Singapore Grand Prix: F1 fears as exciting new era turns into predictable Max Verstappen and Red Bull run-in

Singapore Grand Prix: F1 fears as exciting new era turns into predictable Max Verstappen and Red Bull run-in

Few people are better versed at knowing what it’s like at the head of a procession to the Formula 1 world title than Lewis Hamilton.

A season which offered so much promise in its early races has turned into the most predictable of marches to a successful title defence for Max Verstappen.

In all likelihood, he won’t wrap up the drivers’ championship in Singapore this weekend but the fact it is mathematically possible with five races still to go after this one shows his level of dominance.

Verstappen would need to win, snatch the fastest lap of the race, Charles Leclerc finish ninth or worse and teammate Sergio Perez fifth or lower to ensure the title under the lights in Marina Bay on Sunday.

On paper, it seems an unlikely turn of events but Hamilton had sympathy for the sport’s global audience in a season where the rulebook had been ripped up to encourage closer racing and bunch up the field. Hamilton’s seventh title in 2020 is the only time he’s come close to Verstappen’s level of dominance in the standings.

 (Getty Images,)
(Getty Images,)

And the Briton said: “I feel for the fans. It’s never great when the season finishes early, even when I’ve experienced having it finish early in places like Mexico. For you as the one individual, it’s great but, for the actual sport, it’s not spectacular. Let’s hope for the future that it’s a bit better.”

Despite the one-sided nature of it all, fans don’t appear to being put off just yet. A sell-out of 81,000 is expected for each of the three days of the Singapore race weekend.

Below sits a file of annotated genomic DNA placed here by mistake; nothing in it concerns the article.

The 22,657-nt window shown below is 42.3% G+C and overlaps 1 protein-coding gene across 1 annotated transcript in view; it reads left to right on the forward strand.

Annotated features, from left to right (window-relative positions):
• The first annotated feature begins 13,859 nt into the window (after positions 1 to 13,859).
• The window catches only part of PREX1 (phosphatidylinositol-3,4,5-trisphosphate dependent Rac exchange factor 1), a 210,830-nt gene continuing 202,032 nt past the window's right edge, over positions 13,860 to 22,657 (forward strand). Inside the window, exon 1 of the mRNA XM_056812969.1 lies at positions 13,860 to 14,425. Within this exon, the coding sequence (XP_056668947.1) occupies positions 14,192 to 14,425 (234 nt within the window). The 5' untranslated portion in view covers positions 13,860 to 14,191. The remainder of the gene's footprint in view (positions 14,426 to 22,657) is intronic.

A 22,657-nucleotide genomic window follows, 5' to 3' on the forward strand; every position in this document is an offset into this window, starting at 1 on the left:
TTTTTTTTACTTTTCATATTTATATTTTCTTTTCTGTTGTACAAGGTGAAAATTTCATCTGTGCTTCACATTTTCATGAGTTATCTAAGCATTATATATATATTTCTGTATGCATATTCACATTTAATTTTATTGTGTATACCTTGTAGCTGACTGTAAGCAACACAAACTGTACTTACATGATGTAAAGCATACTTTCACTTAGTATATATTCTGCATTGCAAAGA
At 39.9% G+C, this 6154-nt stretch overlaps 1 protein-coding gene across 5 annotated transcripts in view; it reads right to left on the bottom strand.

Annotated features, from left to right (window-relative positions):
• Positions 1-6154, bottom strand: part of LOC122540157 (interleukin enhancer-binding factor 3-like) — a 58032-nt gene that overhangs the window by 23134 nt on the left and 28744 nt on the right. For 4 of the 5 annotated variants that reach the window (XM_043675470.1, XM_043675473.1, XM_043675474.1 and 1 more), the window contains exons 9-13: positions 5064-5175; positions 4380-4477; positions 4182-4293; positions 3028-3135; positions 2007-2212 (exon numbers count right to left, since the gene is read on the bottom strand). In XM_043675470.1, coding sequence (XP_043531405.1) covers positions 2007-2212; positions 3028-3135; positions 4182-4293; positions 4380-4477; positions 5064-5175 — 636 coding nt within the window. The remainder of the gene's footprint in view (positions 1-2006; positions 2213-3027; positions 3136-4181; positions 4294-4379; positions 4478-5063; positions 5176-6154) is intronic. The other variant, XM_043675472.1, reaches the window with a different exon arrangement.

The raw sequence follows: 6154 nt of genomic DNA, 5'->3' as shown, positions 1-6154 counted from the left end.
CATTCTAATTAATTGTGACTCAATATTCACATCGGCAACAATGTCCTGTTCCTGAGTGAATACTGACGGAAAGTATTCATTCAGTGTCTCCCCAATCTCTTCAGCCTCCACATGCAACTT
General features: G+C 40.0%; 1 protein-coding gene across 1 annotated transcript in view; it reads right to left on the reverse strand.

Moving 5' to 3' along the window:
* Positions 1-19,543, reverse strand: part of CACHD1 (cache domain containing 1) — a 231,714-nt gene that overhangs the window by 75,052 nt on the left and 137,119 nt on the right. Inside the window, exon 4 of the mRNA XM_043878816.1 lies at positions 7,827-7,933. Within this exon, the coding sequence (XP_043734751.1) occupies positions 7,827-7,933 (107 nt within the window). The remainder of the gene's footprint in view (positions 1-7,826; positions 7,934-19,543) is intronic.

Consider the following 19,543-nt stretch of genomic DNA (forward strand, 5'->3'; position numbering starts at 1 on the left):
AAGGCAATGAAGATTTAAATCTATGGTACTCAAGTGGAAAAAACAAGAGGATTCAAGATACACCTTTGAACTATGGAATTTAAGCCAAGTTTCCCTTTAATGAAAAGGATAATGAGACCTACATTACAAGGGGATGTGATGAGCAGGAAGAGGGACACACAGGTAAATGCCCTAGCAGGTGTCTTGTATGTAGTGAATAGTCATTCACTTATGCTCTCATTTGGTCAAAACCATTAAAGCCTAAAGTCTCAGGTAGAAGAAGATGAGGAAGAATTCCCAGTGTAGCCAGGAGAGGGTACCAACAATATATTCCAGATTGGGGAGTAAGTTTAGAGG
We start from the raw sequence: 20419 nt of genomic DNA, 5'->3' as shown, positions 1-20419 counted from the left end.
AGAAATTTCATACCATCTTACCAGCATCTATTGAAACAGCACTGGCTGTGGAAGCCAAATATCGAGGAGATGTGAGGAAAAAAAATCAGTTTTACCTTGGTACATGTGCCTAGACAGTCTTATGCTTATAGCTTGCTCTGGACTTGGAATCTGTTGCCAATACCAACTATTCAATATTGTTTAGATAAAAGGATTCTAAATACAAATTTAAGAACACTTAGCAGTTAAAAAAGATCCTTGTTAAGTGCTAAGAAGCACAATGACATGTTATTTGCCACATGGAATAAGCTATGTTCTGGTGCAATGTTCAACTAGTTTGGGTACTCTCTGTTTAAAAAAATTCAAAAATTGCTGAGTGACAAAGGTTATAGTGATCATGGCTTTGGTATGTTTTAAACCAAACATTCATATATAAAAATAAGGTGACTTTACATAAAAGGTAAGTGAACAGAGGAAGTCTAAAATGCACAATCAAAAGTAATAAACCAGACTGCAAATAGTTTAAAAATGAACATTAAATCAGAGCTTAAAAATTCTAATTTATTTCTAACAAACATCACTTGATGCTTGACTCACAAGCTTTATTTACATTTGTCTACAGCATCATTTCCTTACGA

But there will be fears among the Formula 1 hierarchy that a grand new era for the sport has turned into one of dominance for Verstappen and Red Bull which shows no signs of abating going into 2023 and beyond.

It has been night and day in contrast to the preceding season when Verstappen and Hamilton took it to the final moments of a thrilling campaign.

Partly, the potential drama has been undone by Ferrari dropping the ball. In the early races, they were the clear frontrunners but have been undone by reliability issues, some head-scratching decisions from the pitwall not to mention driver errors from both Leclerc and Carlos Sainz.

Even in his dominant pomp, Hamilton said he always preferred a tougher challenge. Of whether he would have preferred the Ferrari challenge to have remained, Verstappen said: “I mean there are two sides. Yes, in one way I would have liked them to still be in the fight.

“But from my side of course it’s also nice to win it in a more calm way. But I think what is good to see already is that they are very competitive to the last few years and I think that’s what F1 needed.”

For Verstappen’s part, there are no plans to put champagne on ice this weekend such is the unlikely nature of him wrapping up the title.

“It’s a bit unrealistic for it to happen so I don’t really think about it,” he said. “It’s quite a long shot and I just want to enjoy the weekend and of course try to win it.”

On the basis of the preceding races, that at least seems a likely outcome.